Monday, September 19, 2016

Marathon Training Tip #11: Treat Plantar Fasciitis

What is Plantar Fasciitis?

The plantar fascia is described as a thick fibrous bands of connective tissue that originates from the medial aspect of the heel through the sole of the foot and inserts at the base of each toe. It is a shock absorbing bowstring supporting the arch of the foot.  For runners the plantar fascia can be a source of major discomfort causing stabbing pain at the base of the heel and aching throughout the arch of the foot. It affects the push off mechanism of the foot and produces pain during push off phase while running.  It can also cause stabbing pain in the morning during the first few steps getting out of bed.

Plantar fasciitis was originally thought to be an inflammatory condition but recent research has found it is non-inflammatory breakdown of tissue as a result of repetitive microtrauma and the name of the condition may eventually be renamed to plantar fasciosis.  There are also studies discussing the tension on the flexor digitorum brevis and its resultant forces on the plantar fascia contributing to plantar fasciitis pain.

Diagnosis of plantar fasciitis would be tenderness to touch along the medial aspect of the calcaneus (heel bone) on the soul of the foot. Tenderness can also be present along the medial arch when palpating the edge of the fascia. The condition is also accompanied with tightness in the calf or Achilles causing a decrease in Dorsi flexion. Strength of the flexor digitorum brevis can also be a factor. In one third of all plantar fasciitis patients, the condition is bilateral.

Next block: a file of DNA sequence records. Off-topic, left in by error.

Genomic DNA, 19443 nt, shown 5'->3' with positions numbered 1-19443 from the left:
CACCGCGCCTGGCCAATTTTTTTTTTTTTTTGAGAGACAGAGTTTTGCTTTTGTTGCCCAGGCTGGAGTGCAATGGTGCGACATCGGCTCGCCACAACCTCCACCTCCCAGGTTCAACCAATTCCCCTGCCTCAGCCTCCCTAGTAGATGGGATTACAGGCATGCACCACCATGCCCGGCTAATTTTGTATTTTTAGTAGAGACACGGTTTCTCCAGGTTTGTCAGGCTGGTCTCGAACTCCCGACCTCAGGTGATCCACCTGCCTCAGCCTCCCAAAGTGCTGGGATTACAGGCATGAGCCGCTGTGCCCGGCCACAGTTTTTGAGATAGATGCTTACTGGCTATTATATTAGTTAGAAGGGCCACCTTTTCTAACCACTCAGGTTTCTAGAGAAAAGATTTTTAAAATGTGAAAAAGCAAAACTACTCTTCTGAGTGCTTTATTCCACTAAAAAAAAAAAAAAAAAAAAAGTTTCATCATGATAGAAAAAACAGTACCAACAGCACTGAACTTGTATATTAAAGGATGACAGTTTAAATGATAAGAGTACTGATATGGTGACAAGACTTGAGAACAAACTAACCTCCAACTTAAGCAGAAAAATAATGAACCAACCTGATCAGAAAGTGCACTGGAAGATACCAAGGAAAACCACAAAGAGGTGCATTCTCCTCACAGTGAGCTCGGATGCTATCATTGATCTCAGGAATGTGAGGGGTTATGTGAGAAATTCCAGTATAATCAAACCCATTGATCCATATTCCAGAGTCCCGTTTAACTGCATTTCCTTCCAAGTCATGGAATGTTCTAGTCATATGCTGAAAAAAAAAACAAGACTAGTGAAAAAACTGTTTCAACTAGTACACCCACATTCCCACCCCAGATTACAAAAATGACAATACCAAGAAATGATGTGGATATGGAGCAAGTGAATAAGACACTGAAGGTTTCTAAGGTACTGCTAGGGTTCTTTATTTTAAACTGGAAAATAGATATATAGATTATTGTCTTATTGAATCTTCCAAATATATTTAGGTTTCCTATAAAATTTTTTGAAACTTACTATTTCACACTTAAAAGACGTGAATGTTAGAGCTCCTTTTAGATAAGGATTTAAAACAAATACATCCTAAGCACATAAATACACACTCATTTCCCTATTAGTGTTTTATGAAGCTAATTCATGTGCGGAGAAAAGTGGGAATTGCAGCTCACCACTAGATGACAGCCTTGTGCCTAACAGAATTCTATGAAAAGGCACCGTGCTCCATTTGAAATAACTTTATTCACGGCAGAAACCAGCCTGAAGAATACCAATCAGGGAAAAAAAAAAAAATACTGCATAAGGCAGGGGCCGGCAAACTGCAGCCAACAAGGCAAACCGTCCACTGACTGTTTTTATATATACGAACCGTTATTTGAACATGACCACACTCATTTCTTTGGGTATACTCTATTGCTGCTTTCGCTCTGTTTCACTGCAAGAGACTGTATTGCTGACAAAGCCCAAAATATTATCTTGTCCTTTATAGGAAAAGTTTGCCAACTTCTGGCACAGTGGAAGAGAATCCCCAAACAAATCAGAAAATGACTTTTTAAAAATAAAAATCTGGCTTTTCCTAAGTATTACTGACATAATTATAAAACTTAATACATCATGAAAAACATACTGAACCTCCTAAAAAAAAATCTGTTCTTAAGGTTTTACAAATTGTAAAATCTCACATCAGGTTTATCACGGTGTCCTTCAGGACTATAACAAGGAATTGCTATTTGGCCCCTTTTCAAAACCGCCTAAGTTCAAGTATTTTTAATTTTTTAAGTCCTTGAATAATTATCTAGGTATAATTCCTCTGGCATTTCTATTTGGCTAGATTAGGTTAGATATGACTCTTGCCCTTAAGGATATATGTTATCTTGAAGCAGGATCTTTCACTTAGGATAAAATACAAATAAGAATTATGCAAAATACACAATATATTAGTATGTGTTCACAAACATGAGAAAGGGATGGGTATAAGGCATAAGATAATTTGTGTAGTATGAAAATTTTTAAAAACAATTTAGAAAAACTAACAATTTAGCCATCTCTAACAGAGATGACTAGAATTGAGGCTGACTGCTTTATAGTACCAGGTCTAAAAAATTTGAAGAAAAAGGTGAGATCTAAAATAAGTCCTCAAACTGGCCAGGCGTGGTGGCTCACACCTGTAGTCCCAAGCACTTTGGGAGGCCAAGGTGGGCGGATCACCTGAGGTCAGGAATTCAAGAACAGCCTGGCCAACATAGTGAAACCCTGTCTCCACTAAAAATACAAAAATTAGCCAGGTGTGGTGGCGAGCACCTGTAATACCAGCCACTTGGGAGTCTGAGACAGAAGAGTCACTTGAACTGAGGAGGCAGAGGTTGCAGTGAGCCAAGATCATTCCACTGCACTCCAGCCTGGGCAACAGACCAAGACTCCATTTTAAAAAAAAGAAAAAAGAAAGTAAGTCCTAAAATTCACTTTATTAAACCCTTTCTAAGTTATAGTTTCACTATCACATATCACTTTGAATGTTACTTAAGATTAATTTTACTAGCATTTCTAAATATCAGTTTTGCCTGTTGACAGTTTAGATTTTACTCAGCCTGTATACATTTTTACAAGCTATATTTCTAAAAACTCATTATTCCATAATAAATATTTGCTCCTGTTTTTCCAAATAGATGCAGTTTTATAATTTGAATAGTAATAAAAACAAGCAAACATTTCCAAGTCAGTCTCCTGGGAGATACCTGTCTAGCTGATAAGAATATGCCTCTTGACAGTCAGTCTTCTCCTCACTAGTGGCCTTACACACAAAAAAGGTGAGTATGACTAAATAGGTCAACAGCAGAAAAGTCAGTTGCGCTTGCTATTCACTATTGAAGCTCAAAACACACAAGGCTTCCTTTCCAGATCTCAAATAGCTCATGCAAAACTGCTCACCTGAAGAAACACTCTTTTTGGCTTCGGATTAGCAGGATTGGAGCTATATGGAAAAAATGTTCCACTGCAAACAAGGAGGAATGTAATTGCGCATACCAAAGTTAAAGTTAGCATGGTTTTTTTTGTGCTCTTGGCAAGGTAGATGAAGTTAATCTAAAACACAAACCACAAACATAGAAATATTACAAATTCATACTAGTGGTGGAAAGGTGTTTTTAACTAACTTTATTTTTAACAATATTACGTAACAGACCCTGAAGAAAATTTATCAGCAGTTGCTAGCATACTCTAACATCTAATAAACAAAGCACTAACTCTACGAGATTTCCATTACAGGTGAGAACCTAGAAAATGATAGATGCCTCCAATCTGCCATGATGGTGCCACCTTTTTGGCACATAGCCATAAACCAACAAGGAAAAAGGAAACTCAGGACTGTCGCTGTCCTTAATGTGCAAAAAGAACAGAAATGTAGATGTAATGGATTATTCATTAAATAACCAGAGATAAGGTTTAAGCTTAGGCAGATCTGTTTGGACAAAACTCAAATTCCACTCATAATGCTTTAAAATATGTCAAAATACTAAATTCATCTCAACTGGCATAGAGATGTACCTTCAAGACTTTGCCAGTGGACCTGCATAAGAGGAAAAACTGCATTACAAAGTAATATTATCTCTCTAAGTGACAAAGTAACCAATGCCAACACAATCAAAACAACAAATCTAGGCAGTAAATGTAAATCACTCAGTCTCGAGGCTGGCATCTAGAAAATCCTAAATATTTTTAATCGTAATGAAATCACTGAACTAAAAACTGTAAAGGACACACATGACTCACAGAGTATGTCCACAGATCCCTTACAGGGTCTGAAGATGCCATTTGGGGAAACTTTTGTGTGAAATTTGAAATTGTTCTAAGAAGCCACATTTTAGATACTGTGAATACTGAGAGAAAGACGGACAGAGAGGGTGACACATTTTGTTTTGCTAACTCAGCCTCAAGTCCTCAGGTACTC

While plantar fasciitis is thought to be caused by being flat footed, and flat footed runners have higher occurrence rates, it is not clinically proven that fallen arches are predisposing factor. Runners of all arch height can be affected by this condition.


Treatment of plantar fasciitis can come in many forms. There is strong evidence supporting manual therapy including self-mobilization of the ankle joint and toes as well as self-soft tissue mobilization of the plantar fascia itself.

Stretching of the gastroc as well as Soleus components of the lower extremity also have strong supporting evidence of improving plantar fashion conditions. Stretching of the sole of the foot by pulling the great toe back is another treatment technique that is supported by strong evidence.

For those runners with significant morning pain, night splints have also proven to be successful in reducing plantar fasciitis pain. Foot orthoses with a supportive arch are also clinically proven and have strong evidence of improving this condition.

Other external treatment alternatives which have good supporting evidence are anti-pronation taping of the plantar aspect of the foot as well as kinesiotaping of the arch of the foot.  RockTape shows an example below:

Strengthening of the flexor digitorum brevis will also help in the treatment of plantar fasciitis conditions. Different ways to perform strengthening exercises for the flexor digitorum brevis include a simple exercise such as picking up rocks or marbles with your toes or trying to scrunch a towel or pick up a hand towel with your toes.


While treatment of plantar fasciitis is a good thing to know, knowing how to prevent it in runners is probably more important. Changes to increase mileage to quickly as well as increase in hill training are common flaws that can lead to plantar fasciitis conditions. Making sure you have good ankle joint flexibility to perform Dorsi flexion as well as well stretched lower extremities and a strong flexor digitorum brevis will also help prevent this annoying condition.

Watch the video for some self-help treatment techniques...

Blog post by T.C. Cleary.

About T.C. Cleary PT DPT SCS

T.C. is a member of the Cape Cod Rehab Running Team not because she enjoys running herself, but because she is one of the select few PTs in Massachusetts to be Bard Certified in Sports Physical Therapy. An ice hockey player and coach, T.C. particularly enjoys working with high school and college athletes. She believes in treating everyone the way you would want your child or mother treated and employs many different interventions to obtain maximum recovery. T.C. also has special interest in Anterior Cruciate Ligament (ACL) Injury Prevention & Treatment along with Concussion Management.

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